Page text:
Tuesday, August 16, 2011


I'm a running sinner!  I am a heretic to my own mantra, "Exercise is for everyone!"  I did the unthinkable, fell to temptation, and committed the unpardonable transgression.  I dissed another runner in my heart.

The Evergreen Town Race is a beautiful, downhill 5k & 10k that rolls through and gently down a mountain road on a golden morning once a year.  It is the prettiest scenery I've encountered in a race, and (Bonus!) it can be enjoyed at an easy, coasting slope downward.  Also, it is over after just 6.2 miles--a cakewalk for a marathoner like me.  Six miles is an easy run, a blip in my day, a roll-outta-bed, don't-give-it-a-thought jaunt.  A couple weekends ago, I gave myself the pleasure of enjoying this race.  What a delight, right?

Yes and no.  I finished strong. I ran my most strategic race yet, finishing with guts and gusto, earning a time I'm happy to call mine.  But in the middle of the race I turned into a devil.  The mountains were lovely, the amber sunlight warm but not hot.  I was running at a steady clip, a little fast--perfect pacing for race day.  Next to me was this guy, in long black shorts and a garish yellow tank.  With a belly that, on me, would have indicated a third trimester pregnancy.  He hung in there with me for 4 miles; he sweated, grunted, sucked air, and gave a woop of celebration at each mile marker at our respectable pace.  He is the kind of runner I relate to, and cheer for, and write this blog for.  He is answering the call to represent all runners--to prove anyone can do it, our bodies are made for it, and it feels better than it hurts.  And I resented him.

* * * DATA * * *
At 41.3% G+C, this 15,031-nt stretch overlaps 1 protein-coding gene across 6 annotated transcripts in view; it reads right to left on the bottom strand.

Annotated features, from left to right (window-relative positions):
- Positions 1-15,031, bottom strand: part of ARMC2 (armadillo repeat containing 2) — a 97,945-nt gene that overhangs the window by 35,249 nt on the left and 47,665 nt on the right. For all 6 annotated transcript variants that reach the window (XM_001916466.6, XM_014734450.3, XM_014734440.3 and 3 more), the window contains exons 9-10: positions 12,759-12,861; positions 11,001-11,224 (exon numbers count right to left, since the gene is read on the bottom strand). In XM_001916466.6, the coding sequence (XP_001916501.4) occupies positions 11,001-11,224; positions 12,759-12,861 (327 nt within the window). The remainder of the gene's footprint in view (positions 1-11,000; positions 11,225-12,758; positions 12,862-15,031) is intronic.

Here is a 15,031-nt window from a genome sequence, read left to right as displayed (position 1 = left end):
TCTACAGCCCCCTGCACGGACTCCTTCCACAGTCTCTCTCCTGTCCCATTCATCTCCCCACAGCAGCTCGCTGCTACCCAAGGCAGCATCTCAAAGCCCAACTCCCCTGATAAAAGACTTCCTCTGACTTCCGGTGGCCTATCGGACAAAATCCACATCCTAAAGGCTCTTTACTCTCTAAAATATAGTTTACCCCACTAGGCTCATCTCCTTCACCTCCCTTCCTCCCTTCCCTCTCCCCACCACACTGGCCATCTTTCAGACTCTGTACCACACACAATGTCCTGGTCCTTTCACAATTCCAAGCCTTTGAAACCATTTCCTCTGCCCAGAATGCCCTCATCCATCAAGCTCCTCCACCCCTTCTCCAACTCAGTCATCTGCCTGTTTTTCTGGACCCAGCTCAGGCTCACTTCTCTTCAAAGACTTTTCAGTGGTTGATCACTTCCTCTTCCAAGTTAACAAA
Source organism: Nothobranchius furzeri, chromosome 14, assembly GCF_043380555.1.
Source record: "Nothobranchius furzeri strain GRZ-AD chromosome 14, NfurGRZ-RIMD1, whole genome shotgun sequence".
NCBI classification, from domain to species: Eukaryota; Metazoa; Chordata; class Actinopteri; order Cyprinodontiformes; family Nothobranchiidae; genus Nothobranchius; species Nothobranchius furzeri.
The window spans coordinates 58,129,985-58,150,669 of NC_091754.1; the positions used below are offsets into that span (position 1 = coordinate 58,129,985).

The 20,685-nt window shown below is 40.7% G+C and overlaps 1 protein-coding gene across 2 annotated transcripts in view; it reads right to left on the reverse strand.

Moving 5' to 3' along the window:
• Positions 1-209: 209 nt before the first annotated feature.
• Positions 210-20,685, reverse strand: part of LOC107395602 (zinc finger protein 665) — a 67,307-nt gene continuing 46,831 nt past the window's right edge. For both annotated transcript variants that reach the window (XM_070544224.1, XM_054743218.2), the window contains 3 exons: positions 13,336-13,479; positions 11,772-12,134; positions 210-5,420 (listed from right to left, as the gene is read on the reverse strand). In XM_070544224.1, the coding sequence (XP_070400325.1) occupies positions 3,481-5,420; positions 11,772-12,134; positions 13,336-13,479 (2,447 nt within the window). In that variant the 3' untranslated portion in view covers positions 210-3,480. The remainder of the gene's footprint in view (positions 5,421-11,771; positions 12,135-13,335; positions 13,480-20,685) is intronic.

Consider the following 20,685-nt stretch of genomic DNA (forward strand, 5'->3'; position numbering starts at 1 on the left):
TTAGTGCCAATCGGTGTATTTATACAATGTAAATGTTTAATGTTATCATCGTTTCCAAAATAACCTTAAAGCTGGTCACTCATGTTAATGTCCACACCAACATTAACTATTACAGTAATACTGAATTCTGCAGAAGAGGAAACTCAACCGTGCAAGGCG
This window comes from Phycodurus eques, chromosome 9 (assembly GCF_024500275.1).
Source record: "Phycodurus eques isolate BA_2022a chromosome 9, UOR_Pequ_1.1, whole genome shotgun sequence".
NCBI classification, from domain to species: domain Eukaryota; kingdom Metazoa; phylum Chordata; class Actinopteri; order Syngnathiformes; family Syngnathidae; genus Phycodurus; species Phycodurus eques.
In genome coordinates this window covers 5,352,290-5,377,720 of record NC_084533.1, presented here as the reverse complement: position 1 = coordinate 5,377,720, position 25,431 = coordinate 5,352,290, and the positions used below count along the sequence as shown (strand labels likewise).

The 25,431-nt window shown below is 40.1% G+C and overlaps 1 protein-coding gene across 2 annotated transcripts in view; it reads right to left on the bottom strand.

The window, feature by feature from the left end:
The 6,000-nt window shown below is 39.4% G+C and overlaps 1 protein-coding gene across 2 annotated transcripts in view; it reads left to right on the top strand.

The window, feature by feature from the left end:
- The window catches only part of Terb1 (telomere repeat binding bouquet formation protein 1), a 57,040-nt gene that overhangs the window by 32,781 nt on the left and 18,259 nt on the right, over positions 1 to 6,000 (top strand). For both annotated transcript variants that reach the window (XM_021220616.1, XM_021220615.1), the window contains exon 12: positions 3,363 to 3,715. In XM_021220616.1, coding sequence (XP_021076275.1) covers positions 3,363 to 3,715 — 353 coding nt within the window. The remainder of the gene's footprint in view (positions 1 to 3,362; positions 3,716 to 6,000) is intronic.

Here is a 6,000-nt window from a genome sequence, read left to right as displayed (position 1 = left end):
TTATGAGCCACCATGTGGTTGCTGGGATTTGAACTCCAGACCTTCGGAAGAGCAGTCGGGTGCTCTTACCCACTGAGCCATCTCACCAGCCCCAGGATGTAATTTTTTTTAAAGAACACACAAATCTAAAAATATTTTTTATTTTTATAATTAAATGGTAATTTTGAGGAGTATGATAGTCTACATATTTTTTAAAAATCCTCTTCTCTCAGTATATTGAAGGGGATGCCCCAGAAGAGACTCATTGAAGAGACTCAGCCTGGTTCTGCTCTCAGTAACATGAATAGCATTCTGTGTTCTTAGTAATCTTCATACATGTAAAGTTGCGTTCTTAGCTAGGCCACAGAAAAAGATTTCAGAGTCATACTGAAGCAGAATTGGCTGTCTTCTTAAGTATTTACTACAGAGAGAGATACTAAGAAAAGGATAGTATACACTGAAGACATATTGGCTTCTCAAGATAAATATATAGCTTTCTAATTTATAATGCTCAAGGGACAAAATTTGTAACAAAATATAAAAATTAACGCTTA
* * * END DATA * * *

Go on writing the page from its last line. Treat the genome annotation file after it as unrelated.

On that day, during that race, I forgot the beauty around me, the power of inclusion, and the victory of just finishing.  I ignored my belief that big runners are the best thing to happen to running and health in America this millenium.  Deep in every muscle fiber and fat cell, I want everyone to feel at home in a pair of sneakers.  But on that day, I just wanted to run with the cool kids.  I didn't want to be the fat marathoner, still.

I mean, come on!  I've finished dozens of double-digit mileage runs.  I've completed a marathon or half-marathon for every digit on my hands.  I've suffered and worked sooooo much, and I'm still running next to "that guy."  Damn it!

See?  I suck.  I slipped.  My attitude did not reflect my faith--in running for all, in exercise for everyone.  This went way past a competitive spirit and into ugly-spiritedness.  Mea culpa.  I'm so sorry yellow-tank-man.  You rocked on race day!  I wish I'd said it to you during the miles we shared, or learned your name, or heard a little of your story.  It was way too easy for me to despise my idea of you, full of impression and assumption.  It's a lot harder to look down on an actual person.  My discomfort with you was really discomfort with myself.  I don't care about your gut as much as my butt, which still challenges my self-acceptance.

Having been so guilty, it seems fitting to me I'm now entering the hard stage of marathon training.  It will be my purgatory.  I will use the suffering of long runs, sore muscles, and groaning knees for purification.  Expiation, really.  I haven't just become unclean; I owe amends, restoration for wrongs.  I need to rediscover a (self-)love unaffected by size.  Time to get my heart right. 

Tuesday, August 9, 2011

The Magic Hour

I mess things up in extremely consistent ways.  Whether I’m racing or dieting, I go out hard and fall flat by the end.  In the same way that racing is the competitive form of running, dieting is the competitive form of eating.  In both instances, I compete with myself and skinny girls.